Yes, I can. I’m pretty sure that you don’t… since you seem to take their press releases as God’s truth. But fortunately neither of us llives in Greece — and since it’s incredibly unlikely that we’ll have anothe Republican president in the next eight years, we won’t be in their situation.

  25. Andre Kenji de Sousa says:

    @grumpy realist: It´s not a matter of financial purity. US conservatives are obsessed with the Gold Standard precisely because it would FORCE austerity. For the Greeks the Euro is basically a variation of the Gold Standard, a currency that their government does not control.

  26. ernieyeball says:

    The Washington Fugawis
    Well, just because.

    The Hekawi appear to be a very small tribe consisting of only one small village. They live an indeterminate distance from Fort Courage, though the directions to their camp are described as: “Make right turn at big rock that look like bear, then make left turn at big bear that look like rock”. In “Reunion for O’Rourke”, Chief Wild Eagle explains how the tribe got its name: “Many moons ago, tribe leave Massachusetts because Pilgrims ruin neighborhood! Tribe travel west, over stream, over river, over mountain, over mountain, over river, over stream! Then come big day… tribe fall over cliff. That when Hekawi get name. Medicine man say to my ancestor, “I think we lost. Where the heck are we?”. “Where the heck are we?” became “We’re the Hekawi” (the original name for the tribe in the series, ‘Fugawi’, was changed after the censors discovered the sentence “Where the Fugawi?”).

    F Troop

  27. Turgid Jacobian says:

    @Mu: great! Move em to Richmond! Or va beach.

  28. de stijl says:

    My proposal is thematic, and unfortunately only RPG nerds will vote for it.

    The Wizards could remain the Wizards, but it would be way dopier if they renamed themselves as the Washington Squishy Wizards. No need to file the paperwork; just have John Wall use a Grand (or Black) Soul Gem and cast Soul Trap on Self for 5 secs, Rename Self – permanent effect.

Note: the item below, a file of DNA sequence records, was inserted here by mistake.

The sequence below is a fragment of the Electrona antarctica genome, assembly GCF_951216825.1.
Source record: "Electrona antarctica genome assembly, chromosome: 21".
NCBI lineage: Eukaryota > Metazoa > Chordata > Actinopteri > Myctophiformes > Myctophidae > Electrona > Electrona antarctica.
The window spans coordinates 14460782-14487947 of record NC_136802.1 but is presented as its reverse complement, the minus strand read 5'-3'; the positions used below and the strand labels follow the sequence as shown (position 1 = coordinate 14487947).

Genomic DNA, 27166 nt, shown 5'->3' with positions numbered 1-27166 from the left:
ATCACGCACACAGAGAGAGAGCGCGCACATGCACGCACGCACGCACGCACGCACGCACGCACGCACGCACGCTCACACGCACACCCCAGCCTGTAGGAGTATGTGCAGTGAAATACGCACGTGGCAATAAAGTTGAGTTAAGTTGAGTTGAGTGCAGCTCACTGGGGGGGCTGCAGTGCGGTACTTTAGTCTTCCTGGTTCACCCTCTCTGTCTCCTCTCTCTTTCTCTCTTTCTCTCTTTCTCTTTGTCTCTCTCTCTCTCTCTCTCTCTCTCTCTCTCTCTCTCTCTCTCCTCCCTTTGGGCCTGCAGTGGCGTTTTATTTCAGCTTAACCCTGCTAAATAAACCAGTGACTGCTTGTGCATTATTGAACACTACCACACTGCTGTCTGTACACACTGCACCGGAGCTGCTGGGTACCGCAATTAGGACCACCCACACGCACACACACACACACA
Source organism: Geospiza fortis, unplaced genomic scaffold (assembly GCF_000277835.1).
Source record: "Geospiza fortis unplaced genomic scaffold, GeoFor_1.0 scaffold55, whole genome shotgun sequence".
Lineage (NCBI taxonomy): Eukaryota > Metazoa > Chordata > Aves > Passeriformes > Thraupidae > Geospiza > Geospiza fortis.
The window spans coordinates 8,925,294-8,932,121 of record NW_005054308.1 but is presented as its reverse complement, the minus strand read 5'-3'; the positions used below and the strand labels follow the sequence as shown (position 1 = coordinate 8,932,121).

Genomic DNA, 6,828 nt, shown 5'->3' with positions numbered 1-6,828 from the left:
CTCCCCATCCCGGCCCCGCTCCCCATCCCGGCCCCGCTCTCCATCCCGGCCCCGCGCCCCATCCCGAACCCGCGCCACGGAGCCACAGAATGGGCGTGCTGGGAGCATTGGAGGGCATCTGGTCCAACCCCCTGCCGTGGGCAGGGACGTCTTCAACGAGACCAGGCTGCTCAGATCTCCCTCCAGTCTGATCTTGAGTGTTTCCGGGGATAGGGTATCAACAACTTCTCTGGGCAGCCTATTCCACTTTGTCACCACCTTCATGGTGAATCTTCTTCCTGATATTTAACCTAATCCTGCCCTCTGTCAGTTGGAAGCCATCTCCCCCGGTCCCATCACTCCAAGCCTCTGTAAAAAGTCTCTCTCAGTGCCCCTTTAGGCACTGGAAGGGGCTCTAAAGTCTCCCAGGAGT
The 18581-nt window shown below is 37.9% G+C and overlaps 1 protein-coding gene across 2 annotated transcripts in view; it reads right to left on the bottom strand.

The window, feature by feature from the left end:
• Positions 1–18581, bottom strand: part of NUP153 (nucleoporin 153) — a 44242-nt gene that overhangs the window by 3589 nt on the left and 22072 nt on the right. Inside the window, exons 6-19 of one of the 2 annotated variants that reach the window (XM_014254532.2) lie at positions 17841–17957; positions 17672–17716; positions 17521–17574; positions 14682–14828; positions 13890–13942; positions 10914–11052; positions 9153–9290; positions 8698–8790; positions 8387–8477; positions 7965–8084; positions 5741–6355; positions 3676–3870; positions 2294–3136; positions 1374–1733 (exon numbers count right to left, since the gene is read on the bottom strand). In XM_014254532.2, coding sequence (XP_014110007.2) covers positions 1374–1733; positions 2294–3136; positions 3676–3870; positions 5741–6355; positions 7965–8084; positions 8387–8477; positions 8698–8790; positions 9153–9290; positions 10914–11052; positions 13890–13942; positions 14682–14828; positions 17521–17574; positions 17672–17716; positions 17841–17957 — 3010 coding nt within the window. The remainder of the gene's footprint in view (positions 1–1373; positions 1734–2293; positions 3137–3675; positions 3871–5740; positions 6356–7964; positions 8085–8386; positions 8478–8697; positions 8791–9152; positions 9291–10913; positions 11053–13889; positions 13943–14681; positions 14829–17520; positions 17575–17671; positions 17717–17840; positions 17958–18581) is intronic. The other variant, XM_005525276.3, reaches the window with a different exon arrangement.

The Capitols would rename themselves the Washington Rogues or the Washington Thieves.

    The Nationals would be renamed to the Rangers (dang, that one is taken) – how about the Washington Archers.

    Finally, the NFL team could be the Fighters, the Knights, the Paladins, the Barbarians, but I would go meta and call them the Washington Tanks.

  29. de stijl says:

    Also, the Miami Dolphins should change their name to the Sharks so twice a season we’d have a Jets vs. Sharks throw-down. It would help pull in the in under-served musical theater aficionados.

  30. HankP says:

    @grumpy realist:
    Banks are supposed to evaluate and price risk. They charge interest on loans specifically so that if loans go bad (and some always do) the bank will still be able to make a profit from the interest charged on the loans that do not go bad. If banks cannot properly evaluate and price risk, they serve no purpose.

  31. bill says:

    @anjin-san: and obama’s greatest success in business was….oh wait, never mind!
    like it or not the rangers played in the worst stadium in the league back then, most major colleges had better fields and the rangers hadn’t won a playoff game ever. fast forward to now and they have a nice place (should have put a roof on it) and they’ve actually fielded some good teams. so yes, it was a good deal for the taxpayers, and they ponied up for the cowboys too.

  32. ernieyeball says:

    Do the Right Thing…if you can.

    In 1995, (NBA Washington Bullets) owner Abe Pollin announced he was changing the team’s name because Bullets had acquired violent overtones that had made him increasingly uncomfortable over the years, particularly given the high homicide and crime rate in the early 1990s in Washington, D.C. It was widely believed to be related to the assassination of his longtime friend, Israeli Prime Minister Yitzhak Rabin. A contest was held to choose a new name and the choices were narrowed to the Dragons, Express, Stallions, Sea Dogs, or Wizards. On May 15, 1997, the Bullets officially became the Wizards.
    The change generated some controversy because Wizard is a rank in the Ku Klux Klan.

    But it’s all right now
    I learned my lesson well
    You see, ya can’t please everyone
    So ya got to please yourself

    Garden Party Ricky Nelson RIP